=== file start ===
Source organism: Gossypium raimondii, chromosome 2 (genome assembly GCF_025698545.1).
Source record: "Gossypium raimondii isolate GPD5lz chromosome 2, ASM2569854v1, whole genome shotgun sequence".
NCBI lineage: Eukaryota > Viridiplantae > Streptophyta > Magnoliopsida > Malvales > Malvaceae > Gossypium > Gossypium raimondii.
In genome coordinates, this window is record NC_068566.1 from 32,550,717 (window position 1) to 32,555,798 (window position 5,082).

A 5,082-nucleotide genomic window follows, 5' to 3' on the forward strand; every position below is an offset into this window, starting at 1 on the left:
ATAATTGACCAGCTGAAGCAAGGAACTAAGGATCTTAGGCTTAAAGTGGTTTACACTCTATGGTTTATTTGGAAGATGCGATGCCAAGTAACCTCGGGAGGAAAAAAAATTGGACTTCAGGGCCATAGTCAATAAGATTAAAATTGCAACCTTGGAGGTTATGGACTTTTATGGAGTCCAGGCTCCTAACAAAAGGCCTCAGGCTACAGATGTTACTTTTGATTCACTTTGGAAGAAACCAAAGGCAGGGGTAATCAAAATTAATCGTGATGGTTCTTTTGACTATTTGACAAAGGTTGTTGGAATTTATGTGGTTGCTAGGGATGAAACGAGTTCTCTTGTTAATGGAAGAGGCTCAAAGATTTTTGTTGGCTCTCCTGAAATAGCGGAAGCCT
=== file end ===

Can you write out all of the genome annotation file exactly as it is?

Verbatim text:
Source organism: Gossypium raimondii, chromosome 2 (genome assembly GCF_025698545.1).
Source record: "Gossypium raimondii isolate GPD5lz chromosome 2, ASM2569854v1, whole genome shotgun sequence".
NCBI lineage: Eukaryota > Viridiplantae > Streptophyta > Magnoliopsida > Malvales > Malvaceae > Gossypium > Gossypium raimondii.
In genome coordinates, this window is record NC_068566.1 from 32,550,717 (window position 1) to 32,555,798 (window position 5,082).

A 5,082-nucleotide genomic window follows, 5' to 3' on the forward strand; every position below is an offset into this window, starting at 1 on the left:
ATAATTGACCAGCTGAAGCAAGGAACTAAGGATCTTAGGCTTAAAGTGGTTTACACTCTATGGTTTATTTGGAAGATGCGATGCCAAGTAACCTCGGGAGGAAAAAAAATTGGACTTCAGGGCCATAGTCAATAAGATTAAAATTGCAACCTTGGAGGTTATGGACTTTTATGGAGTCCAGGCTCCTAACAAAAGGCCTCAGGCTACAGATGTTACTTTTGATTCACTTTGGAAGAAACCAAAGGCAGGGGTAATCAAAATTAATCGTGATGGTTCTTTTGACTATTTGACAAAGGTTGTTGGAATTTATGTGGTTGCTAGGGATGAAACGAGTTCTCTTGTTAATGGAAGAGGCTCAAAGATTTTTGTTGGCTCTCCTGAAATAGCGGAAGCCT